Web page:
Research & Theory on Communication & Performance Technology

 

Course Description

IT 635 -- Research and Theory on Communication and Performance Technology (3) This course explores current research and theory in the field of performance technology, Topics covered will be concerned with development and design theory, practices and procedures, including content structure, course organization, course sequence, and instructional strategies. It will include locating and interpreting information from published reports and using research to explore questions related to performance technology. Offered fall (odd years).

 

Students Perceptions and Attitudes Towards Group Learning


Kelly Dugan
Trevor Dugan
Biyun Liu
Eric Ochranek

IT 635 Research and Theory in Communication
and Performance Technology
SUNY Potsdam

Abstract
Despite the vast research done on group learning it is still unclear how students themselves feel about group learning. Group learning has been determined a reliable and consistent tool. It is used to teach subject matter, generate discussion and stir creativity. It also teaches students the social skills they need to succeed in their careers. The purpose was to explore the perceptions and attitudes towards group learning among students and understand the potential affect group learning has on overall student learning among graduate and undergraduate students at SUNY Potsdam. The study explored if students think they learn more in groups, have preferences to group learning and if they like working in groups. This study is an examination of 265 students that participated in a survey at SUNY Potsdam. In general, participants had a favorable outlook towards group work. They have clear preferences to group work and distinguish between liking group work and preferring group work. Group learning has a definite influence on students, while many find it challenging, students appear to have a positive perception and attitude of group learning.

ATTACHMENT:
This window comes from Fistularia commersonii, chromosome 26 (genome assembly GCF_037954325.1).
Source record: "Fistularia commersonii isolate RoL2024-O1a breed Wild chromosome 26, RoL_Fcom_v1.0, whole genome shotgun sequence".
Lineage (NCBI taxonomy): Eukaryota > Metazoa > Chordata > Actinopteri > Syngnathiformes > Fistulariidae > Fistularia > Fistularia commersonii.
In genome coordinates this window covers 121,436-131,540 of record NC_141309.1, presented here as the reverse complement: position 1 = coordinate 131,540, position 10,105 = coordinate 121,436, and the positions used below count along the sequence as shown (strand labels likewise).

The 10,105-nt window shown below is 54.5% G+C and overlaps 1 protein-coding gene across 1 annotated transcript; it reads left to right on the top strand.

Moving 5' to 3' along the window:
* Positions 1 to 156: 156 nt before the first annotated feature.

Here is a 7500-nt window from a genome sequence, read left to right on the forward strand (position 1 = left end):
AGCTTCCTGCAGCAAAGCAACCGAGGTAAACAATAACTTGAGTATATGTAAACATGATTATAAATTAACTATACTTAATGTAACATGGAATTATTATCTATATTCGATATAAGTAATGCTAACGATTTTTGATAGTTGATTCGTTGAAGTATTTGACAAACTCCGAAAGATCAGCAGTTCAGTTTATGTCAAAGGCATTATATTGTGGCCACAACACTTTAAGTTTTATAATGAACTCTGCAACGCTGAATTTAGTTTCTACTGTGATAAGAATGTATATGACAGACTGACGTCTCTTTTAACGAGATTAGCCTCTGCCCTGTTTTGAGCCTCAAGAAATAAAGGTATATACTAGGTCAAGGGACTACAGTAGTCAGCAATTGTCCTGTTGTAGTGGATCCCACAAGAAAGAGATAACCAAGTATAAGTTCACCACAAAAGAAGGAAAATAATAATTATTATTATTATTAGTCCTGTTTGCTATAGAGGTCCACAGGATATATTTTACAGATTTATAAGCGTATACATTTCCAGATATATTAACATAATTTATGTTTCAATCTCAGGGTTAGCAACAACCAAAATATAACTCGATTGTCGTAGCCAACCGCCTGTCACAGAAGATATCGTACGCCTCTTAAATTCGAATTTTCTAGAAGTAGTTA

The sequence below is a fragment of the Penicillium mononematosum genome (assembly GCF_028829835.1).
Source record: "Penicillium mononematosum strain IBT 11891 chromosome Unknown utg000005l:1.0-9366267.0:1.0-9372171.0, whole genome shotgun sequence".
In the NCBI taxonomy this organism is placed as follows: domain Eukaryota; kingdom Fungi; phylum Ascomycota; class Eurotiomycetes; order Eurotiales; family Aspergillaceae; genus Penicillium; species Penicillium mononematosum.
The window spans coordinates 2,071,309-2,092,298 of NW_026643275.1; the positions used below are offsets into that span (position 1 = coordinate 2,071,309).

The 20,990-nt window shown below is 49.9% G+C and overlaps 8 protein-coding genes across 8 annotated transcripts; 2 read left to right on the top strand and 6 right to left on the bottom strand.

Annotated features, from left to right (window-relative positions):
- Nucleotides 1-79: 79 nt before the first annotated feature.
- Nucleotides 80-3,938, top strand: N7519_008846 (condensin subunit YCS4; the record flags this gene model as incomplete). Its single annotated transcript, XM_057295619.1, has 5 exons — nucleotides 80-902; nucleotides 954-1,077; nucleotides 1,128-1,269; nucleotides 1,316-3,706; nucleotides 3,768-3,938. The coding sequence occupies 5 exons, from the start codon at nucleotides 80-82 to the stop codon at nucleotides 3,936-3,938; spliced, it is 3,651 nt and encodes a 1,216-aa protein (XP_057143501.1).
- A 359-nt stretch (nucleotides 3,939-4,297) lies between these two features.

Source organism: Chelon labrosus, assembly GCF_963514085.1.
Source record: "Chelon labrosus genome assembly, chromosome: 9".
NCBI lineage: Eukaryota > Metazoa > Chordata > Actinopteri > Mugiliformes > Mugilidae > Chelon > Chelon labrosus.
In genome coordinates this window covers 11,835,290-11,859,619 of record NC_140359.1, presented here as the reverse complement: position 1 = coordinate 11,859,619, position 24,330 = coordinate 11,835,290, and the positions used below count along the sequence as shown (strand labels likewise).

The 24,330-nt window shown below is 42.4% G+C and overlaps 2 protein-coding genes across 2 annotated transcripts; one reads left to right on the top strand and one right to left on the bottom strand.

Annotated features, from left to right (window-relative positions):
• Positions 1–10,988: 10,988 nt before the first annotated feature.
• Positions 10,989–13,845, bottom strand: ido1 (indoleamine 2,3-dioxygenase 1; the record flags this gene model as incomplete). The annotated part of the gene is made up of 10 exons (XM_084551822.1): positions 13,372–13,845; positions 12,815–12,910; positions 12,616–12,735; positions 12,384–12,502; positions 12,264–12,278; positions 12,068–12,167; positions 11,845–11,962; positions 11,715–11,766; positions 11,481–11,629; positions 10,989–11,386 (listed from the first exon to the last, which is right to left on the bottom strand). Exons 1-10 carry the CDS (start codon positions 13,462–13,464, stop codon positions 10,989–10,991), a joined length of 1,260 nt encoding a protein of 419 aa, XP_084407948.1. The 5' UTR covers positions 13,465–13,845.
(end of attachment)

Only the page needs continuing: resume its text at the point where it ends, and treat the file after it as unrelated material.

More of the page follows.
Learning has occurred throughout the history of man but it was with the advent of writing circa 3000 BC that brought it to conscious practice. Around 440 BC we have the Socratic Method named after Socrates who was a mentor to Plato (Socrates, n.d.). Apprenticeships and artisans worked to learn their trade from a skilled craftsman. The legacy that created rote learning and the organization of schools into classrooms stems back to the 1300’s, to the Lancaster Grammar School. Since books were expensive they were unavailable to students, especially with over 100 students in the class. Students learned by rote, which is memorization by repetition (“European Education,” 2003). Rousseau’s educational progressivism in 1762 Emile was met with mixed reviews, banned and publicly burned in Paris the same year of publication (Émile, n.d.). This was a foundation for others to follow such as John Dewey. And Dewey in 1897 published his theory on progressive education (John Dewey, n.d.).
History of Education in United States

So why are we here over 200 years later, asking how does group learning compare to individual learning? Since 1879 studies on group or cooperative learning have covered every grade level from preschool to college. It is one of the most researched topics related to instructional methods. The research (Johnson and Johnson, 2004; Light, 2001; Putnam, 1997; Sharon and Sharon, 1976; and Slavin, 1991) shows that when comparing individualistic learning (learning alone), cooperative learning and competitive learning it is with cooperative learning that students achieve higher success. With more and more research being done in cooperative learning, it has acquired a fundamental position.